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Any footy fan will have heard of cruciate injuries. The cruciates are 2 ligaments supporting the knee joint and just like in humans, a dog's cruciate ligaments can be damaged.


This might be a strain or small tear all the way to a complete rupture.


Very active, older, overweight or dogs with patella luxation are more at risk of developing a cruciate disease or rupturing a ligament.

How do you know if your dog has a cruciate injury?

If you have noticed hind limb lameness in your dog he will need to see a vet. With a small tear to the ligament sometimes the lameness will resolve once the initial swelling goes down but arthritis will begin to occur within a short period of time.

Your vet will perform orthopaedic tests and imaging may be required to diagnose your dog's knee injury. They may prescribe anti-inflammatories and pain relief and surgery may be recommended. The degree of arthritis will affect his prognosis.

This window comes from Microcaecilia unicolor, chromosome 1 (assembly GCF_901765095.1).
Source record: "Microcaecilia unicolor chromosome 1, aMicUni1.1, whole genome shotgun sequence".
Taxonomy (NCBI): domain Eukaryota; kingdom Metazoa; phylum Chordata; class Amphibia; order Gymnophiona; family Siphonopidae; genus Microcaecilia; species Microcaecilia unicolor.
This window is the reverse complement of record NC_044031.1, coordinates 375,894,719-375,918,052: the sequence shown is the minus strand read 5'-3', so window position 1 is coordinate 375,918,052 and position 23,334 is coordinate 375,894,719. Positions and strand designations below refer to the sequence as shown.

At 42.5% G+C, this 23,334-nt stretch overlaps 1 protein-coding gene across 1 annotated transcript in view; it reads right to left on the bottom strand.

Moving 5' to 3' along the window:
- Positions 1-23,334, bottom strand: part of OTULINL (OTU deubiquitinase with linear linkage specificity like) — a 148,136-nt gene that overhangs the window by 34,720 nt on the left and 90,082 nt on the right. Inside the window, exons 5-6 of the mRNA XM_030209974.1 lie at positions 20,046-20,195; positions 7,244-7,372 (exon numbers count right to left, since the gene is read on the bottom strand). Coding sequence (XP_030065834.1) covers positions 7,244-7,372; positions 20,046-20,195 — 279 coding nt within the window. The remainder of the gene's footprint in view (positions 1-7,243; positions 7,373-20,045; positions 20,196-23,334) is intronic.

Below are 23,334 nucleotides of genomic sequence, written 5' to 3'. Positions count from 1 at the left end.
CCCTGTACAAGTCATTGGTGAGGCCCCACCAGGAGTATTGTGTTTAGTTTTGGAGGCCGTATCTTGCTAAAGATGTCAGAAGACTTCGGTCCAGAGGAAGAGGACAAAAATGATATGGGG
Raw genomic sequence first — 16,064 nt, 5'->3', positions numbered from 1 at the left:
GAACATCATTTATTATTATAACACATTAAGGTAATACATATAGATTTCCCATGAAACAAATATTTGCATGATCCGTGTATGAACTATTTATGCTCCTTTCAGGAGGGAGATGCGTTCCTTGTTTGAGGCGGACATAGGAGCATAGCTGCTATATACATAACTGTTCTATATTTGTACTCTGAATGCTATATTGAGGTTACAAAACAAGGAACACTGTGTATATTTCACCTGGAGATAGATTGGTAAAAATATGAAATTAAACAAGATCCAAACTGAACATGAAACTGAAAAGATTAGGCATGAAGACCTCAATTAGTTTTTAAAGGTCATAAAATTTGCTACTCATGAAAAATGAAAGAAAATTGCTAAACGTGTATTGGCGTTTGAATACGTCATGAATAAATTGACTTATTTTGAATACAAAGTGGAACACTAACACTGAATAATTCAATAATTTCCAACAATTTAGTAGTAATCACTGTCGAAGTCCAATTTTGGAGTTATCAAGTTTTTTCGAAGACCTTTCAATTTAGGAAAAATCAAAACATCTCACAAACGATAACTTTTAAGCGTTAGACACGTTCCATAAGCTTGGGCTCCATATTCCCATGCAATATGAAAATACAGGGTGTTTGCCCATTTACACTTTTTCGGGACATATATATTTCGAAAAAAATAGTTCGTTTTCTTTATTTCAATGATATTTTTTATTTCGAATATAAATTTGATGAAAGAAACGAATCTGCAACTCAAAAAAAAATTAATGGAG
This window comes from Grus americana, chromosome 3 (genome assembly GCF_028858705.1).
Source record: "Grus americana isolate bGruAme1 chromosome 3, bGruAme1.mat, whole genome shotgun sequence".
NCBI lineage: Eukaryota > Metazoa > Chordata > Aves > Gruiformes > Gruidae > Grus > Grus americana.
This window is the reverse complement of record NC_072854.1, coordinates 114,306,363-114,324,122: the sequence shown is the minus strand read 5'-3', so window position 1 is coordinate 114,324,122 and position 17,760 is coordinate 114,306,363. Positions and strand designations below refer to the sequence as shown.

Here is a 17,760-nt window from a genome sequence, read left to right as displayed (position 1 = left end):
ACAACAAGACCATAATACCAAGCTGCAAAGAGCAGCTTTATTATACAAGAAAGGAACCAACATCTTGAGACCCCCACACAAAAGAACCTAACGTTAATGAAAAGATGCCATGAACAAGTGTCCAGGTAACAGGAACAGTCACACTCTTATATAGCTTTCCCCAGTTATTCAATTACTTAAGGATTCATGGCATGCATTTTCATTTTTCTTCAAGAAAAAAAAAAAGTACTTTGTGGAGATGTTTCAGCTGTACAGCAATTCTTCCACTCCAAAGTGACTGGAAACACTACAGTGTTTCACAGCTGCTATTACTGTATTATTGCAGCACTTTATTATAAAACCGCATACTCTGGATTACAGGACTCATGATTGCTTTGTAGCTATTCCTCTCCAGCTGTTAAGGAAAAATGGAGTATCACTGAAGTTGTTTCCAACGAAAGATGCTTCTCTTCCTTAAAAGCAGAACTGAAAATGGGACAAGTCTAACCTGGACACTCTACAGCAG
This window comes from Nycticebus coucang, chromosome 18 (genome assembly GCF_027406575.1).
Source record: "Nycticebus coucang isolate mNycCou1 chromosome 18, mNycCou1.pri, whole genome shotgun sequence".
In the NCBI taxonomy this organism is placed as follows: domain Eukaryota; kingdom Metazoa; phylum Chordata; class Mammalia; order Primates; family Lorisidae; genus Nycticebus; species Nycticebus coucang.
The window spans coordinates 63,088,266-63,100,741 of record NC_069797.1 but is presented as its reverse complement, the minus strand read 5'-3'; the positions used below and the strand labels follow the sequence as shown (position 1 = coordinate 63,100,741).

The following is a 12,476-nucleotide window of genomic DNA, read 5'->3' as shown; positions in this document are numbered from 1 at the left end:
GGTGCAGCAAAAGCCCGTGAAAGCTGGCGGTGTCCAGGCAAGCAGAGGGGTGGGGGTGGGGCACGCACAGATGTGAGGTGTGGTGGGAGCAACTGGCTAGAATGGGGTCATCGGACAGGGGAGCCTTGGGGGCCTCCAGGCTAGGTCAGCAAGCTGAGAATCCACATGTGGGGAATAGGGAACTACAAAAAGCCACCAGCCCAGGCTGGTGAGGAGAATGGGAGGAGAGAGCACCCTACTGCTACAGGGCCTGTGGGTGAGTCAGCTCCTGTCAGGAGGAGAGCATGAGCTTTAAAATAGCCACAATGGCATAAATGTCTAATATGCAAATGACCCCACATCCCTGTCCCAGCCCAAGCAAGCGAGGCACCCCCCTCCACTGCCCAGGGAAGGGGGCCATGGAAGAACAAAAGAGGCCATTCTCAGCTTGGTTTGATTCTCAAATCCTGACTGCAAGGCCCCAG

How massage therapy help canine cruciate injuries

Any condition or injury which causes hind limb lameness in dogs will result in tight ropey bands in the muscles used to lift the leg during limping and throughout the rest of the body due to adaptive changes in their posture and gait.


Massage can help to reduce undue tension and relieve pain in these muscles. Massage treatments are also beneficial in supporting arthritic care and suitable for pre- and post-surgery. Consult with your vet to discuss beginning massage treatments or laser therapy to complement your buddy's cruciate injury recovery.

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